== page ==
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Wisconsin's third state-run nursing home for veterans was dedicated the afternoon of Jan. 17 in Chippewa Falls. Governor Scott Walker and state Veterans Affairs Secretary John Scocos appeared at the the ceremony. It took a year-and-a-half to build the $20 million facility, which will have more than 70 beds and provide skilled nursing care to veterans their spouses. It took a while to find a site and get the project going, after lawmakers approved funding in 2003 for a veterans' facility to serve northwest Wisconsin.
Governor Scott Walker says his office will meet in a week-or-so with mental health and law enforcement experts, to see what types of mental health services need to be improved. In Hartford yesterday the Republican Walker was asked about President Obama's gun control measures that he announced earlier in the day. The governor said the Obama proposals don't get to the heart of the problem - and neither does the pro-gun view putting armed personnel in schools.
For the first time, more people in Wisconsin are being cremated than are being buried after their lives are done. The state Health Services Department said Jan. 15 that about 47% of people were cremated in 2011, and 46% were buried. About 6.5% were entombed, and fewer than 1% donated their bodies to medicine or science. Barbara Kemmis is not surprised by the new trend. She heads the Cremation Association of North America and says more folks are choosing cremation because it's cheaper and more environmentally-friendly than burials.
Milwaukee County sheriff's officials are crying foul, after an insurance company settled a lawsuit from a jail inmate over the food he was being served. Sheriff David Clarke was hoping to have a trial this week so a judge could back up his decision to serve what prisoner Terrance Prude called a rancid mixture known as Nutraloaf. But sheriff's inspector Edward Bailey said an insurer for the company that makes Nutraloaf settled the case at the last minute. Officials have not said how much Prude will get.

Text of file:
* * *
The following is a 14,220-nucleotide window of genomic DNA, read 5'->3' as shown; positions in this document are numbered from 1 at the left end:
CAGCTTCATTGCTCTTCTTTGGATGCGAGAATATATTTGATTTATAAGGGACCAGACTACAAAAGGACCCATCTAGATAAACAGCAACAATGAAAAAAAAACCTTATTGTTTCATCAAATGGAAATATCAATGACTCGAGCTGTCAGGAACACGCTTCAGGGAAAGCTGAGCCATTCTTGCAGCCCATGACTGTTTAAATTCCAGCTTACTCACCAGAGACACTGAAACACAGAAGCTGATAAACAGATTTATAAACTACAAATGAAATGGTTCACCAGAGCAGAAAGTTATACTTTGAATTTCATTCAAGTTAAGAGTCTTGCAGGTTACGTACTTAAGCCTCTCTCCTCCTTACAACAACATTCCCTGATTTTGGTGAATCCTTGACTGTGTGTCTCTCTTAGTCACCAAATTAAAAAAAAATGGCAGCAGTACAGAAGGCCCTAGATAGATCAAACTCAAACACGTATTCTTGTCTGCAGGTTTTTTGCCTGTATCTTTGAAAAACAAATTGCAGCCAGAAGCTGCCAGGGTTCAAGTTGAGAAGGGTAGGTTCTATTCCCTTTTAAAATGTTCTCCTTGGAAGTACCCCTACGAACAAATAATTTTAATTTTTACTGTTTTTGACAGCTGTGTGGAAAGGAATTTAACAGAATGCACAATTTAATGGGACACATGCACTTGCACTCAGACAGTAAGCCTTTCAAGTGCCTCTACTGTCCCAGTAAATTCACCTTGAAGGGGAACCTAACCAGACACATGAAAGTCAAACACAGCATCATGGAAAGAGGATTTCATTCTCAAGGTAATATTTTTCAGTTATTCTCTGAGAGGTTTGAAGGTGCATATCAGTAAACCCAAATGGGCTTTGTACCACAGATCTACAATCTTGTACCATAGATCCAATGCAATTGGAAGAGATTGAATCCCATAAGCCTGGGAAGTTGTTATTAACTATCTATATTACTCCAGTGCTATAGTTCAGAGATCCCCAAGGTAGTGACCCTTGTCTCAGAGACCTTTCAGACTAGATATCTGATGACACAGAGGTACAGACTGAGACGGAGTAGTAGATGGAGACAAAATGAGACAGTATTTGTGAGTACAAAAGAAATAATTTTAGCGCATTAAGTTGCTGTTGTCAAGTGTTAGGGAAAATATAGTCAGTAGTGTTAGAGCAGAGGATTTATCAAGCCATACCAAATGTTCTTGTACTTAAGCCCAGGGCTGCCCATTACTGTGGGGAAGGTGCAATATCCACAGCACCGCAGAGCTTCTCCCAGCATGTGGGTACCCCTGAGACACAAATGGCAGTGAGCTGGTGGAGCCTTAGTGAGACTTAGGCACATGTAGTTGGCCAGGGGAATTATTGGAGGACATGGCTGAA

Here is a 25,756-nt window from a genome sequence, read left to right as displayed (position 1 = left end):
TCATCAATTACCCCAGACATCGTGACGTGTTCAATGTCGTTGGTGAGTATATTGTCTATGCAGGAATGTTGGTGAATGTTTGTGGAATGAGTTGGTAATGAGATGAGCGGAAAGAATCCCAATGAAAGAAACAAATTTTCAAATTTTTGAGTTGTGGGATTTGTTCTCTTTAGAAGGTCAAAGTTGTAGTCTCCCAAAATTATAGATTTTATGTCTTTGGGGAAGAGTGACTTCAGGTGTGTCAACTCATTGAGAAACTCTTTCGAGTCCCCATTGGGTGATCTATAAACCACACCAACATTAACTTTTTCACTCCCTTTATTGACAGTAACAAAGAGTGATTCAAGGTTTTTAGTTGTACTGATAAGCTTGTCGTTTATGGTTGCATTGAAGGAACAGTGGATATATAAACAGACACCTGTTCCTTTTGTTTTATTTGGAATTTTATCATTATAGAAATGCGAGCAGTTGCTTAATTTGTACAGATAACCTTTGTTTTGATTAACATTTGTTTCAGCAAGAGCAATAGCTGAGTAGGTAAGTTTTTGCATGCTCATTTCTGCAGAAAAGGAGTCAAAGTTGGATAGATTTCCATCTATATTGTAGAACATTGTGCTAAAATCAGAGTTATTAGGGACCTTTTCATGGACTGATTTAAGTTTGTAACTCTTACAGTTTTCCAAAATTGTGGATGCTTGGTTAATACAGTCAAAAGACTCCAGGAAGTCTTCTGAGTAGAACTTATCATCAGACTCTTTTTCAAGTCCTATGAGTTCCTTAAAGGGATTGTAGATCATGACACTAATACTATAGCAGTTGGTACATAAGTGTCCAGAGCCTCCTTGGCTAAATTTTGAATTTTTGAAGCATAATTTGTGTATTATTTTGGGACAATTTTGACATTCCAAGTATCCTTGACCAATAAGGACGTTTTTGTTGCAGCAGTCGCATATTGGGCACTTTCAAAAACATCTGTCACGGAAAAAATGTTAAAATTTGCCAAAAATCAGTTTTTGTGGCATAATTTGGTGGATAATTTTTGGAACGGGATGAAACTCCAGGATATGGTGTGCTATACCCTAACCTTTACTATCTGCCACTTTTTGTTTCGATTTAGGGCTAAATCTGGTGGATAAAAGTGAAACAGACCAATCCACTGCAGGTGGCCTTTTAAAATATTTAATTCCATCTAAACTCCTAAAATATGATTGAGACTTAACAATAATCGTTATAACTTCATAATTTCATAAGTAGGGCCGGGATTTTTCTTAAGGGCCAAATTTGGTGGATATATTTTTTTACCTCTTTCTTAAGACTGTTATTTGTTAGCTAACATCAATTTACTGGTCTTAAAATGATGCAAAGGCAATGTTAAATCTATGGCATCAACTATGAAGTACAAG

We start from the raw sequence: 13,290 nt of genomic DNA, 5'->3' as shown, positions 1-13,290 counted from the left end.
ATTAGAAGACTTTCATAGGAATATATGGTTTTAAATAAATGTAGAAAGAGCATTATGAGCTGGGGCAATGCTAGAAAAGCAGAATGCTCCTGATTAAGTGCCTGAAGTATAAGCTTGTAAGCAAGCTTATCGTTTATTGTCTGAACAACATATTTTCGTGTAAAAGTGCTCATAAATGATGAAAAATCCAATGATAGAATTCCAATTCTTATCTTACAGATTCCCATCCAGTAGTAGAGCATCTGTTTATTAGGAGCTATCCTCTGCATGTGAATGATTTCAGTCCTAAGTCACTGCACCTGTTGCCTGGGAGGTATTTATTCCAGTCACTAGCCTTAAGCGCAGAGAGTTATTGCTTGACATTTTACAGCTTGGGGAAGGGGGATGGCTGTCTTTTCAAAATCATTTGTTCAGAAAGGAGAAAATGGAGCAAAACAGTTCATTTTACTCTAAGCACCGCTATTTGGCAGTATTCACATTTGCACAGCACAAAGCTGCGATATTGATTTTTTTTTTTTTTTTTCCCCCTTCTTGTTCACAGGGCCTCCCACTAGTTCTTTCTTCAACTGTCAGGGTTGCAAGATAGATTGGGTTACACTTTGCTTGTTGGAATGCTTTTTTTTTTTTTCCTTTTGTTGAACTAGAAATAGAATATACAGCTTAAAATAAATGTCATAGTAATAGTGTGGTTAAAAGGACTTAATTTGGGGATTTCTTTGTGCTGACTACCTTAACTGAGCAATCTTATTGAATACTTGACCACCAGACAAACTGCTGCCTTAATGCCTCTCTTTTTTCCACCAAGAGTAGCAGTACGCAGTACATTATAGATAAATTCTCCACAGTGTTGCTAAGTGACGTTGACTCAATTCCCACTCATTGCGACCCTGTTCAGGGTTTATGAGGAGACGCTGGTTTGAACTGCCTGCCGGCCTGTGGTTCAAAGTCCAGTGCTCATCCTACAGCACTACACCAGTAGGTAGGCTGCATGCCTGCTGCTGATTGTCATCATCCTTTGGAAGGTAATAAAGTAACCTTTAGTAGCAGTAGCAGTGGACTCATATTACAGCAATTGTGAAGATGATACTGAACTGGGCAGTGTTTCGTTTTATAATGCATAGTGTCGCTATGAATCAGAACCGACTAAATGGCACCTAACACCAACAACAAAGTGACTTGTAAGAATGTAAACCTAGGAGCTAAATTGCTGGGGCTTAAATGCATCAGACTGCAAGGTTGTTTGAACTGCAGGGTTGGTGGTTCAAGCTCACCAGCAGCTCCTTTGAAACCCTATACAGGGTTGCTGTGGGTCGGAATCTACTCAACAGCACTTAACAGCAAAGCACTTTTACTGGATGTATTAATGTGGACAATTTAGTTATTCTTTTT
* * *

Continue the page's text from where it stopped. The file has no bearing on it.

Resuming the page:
A Wisconsin senator wants to let public schools exceed their state-mandated taxing limits to improve their safety, but the head of the Assembly says he won't go along with the idea. Democrats agreed in 2009 to let schools exceed their revenue limits by a total of $86 million to pay for safety measures. But Republican Governor Scott Walker dropped the exemption in the current state budget. Senate Democrat John Lehman of Racine wants to bring it back in the wake of the Connecticut school massacre.
Programs that encourage Wisconsinites to turn in their unused prescription drugs are not working very well. State officials say only 2% of Wisconsin's unused medicines are taken to collection programs. The rest are either abused by somebody - tossed in the garbage - flushed down the toilet - or are still in medicine cabinets even though they've long been expired. For the last several years, many Wisconsin communities have had collection programs to make sure that old prescription pills do not get abused, or pollute local groundwater.
Packer fans looking for playoff tickets not only have to watch for possible fakes - they also have to make sure nobody can steal the barcodes on what they buy. Sandy Chalmers of the state's Consumer Protection agency says the barcode issue is a real problem. That's because those who buy from other individuals want to see the actual tickets online before they shell out the money. Chalmers says people also like to brag about snagging tickets by showing them off on social media - where again, thieves can help themselves to the bar-code numbers.
Milwaukee County has recorded its first death from a designer drug called methoxetamine (meth-ux-et'-uh-meen) - Mexxy for short. Douglas Peters, 23, was found dead May 6, after he passed out during a party at the home of a DJ in Milwaukee. The county medical examiner has just now attributed the death to Mexxy. The drug comes in powder form that can be injected, swallowed, or snorted - and it's generally legal to buy-and-use since it's uncontrolled in the United States.
I often receive books that make me think of old friends and relatives no longer here to enjoy them. Whenever I receive a book by Jerry Apps, the Madison retired professor who writes novels and non-fiction about farms and farming, I think of my father, a frustrated farmer who would have enjoyed Apps immensely.